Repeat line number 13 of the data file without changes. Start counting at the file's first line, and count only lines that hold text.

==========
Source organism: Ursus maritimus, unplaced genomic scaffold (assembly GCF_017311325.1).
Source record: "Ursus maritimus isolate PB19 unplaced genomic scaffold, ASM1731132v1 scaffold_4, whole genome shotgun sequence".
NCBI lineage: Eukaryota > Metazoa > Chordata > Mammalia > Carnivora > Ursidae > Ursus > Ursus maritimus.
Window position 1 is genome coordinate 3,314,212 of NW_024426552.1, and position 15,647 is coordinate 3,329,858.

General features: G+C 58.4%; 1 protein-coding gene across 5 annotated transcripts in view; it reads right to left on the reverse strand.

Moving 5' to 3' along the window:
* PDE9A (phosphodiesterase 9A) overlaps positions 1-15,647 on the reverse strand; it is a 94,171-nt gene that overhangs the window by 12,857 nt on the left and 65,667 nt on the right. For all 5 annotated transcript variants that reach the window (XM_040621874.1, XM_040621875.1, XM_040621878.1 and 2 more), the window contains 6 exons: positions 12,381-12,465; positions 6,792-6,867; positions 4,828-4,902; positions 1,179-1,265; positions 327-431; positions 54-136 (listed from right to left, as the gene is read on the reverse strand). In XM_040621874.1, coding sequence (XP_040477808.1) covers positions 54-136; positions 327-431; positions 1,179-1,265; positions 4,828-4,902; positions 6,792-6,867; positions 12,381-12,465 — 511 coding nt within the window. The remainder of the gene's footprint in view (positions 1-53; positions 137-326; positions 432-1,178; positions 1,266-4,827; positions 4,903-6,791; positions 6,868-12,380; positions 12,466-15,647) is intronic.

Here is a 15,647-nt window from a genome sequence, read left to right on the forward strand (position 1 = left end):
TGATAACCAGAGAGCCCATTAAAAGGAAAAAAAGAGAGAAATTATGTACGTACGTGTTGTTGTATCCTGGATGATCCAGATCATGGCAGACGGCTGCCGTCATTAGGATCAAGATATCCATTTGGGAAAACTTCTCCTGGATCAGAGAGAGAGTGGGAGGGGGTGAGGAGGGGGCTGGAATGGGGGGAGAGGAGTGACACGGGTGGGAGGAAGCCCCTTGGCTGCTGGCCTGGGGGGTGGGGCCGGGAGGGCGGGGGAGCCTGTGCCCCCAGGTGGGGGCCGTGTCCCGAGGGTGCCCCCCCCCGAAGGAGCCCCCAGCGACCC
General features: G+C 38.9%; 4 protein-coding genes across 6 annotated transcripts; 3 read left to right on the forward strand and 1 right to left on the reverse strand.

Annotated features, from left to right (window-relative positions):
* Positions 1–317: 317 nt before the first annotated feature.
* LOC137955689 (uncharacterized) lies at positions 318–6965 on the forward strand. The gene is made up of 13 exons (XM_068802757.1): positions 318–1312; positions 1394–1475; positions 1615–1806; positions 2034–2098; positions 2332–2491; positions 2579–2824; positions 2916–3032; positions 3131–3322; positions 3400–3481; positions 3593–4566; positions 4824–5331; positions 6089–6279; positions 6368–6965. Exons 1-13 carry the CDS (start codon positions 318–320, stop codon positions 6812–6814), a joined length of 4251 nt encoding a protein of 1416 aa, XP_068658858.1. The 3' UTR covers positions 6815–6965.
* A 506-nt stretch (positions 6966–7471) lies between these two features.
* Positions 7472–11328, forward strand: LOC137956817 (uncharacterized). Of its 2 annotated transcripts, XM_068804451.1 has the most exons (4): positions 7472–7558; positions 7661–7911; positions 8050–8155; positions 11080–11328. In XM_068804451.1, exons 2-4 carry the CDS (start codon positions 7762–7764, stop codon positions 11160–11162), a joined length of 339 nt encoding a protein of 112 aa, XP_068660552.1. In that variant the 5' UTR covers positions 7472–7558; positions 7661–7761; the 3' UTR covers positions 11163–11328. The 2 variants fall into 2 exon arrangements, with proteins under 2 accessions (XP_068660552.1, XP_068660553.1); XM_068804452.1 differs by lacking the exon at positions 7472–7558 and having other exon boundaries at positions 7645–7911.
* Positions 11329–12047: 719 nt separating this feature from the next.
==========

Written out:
* LOC137955689 (uncharacterized) lies at positions 318–6965 on the forward strand. The gene is made up of 13 exons (XM_068802757.1): positions 318–1312; positions 1394–1475; positions 1615–1806; positions 2034–2098; positions 2332–2491; positions 2579–2824; positions 2916–3032; positions 3131–3322; positions 3400–3481; positions 3593–4566; positions 4824–5331; positions 6089–6279; positions 6368–6965. Exons 1-13 carry the CDS (start codon positions 318–320, stop codon positions 6812–6814), a joined length of 4251 nt encoding a protein of 1416 aa, XP_068658858.1. The 3' UTR covers positions 6815–6965.